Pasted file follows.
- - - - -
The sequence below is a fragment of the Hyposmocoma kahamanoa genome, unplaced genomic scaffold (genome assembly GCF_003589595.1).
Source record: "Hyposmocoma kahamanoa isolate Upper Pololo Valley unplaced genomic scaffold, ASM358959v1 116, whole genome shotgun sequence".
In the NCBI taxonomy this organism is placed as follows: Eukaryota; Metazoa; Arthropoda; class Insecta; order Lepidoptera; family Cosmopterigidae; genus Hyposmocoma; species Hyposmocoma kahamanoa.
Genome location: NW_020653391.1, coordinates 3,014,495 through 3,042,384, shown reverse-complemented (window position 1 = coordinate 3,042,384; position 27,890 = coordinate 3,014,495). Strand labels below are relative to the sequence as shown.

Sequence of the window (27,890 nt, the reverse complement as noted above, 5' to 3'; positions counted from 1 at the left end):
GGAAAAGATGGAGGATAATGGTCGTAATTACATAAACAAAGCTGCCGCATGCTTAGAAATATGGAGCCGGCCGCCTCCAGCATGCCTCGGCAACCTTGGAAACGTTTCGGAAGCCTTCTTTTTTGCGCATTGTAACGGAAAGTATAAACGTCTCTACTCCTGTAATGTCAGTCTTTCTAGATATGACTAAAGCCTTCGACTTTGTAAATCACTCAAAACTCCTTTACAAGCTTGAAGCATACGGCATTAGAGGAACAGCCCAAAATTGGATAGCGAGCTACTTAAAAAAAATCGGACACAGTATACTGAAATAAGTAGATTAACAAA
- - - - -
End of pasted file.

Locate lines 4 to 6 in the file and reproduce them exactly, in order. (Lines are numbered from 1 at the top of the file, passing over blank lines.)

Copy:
Genome location: NW_020653391.1, coordinates 3,014,495 through 3,042,384, shown reverse-complemented (window position 1 = coordinate 3,042,384; position 27,890 = coordinate 3,014,495). Strand labels below are relative to the sequence as shown.

Sequence of the window (27,890 nt, the reverse complement as noted above, 5' to 3'; positions counted from 1 at the left end):
GGAAAAGATGGAGGATAATGGTCGTAATTACATAAACAAAGCTGCCGCATGCTTAGAAATATGGAGCCGGCCGCCTCCAGCATGCCTCGGCAACCTTGGAAACGTTTCGGAAGCCTTCTTTTTTGCGCATTGTAACGGAAAGTATAAACGTCTCTACTCCTGTAATGTCAGTCTTTCTAGATATGACTAAAGCCTTCGACTTTGTAAATCACTCAAAACTCCTTTACAAGCTTGAAGCATACGGCATTAGAGGAACAGCCCAAAATTGGATAGCGAGCTACTTAAAAAAAATCGGACACAGTATACTGAAATAAGTAGATTAACAAA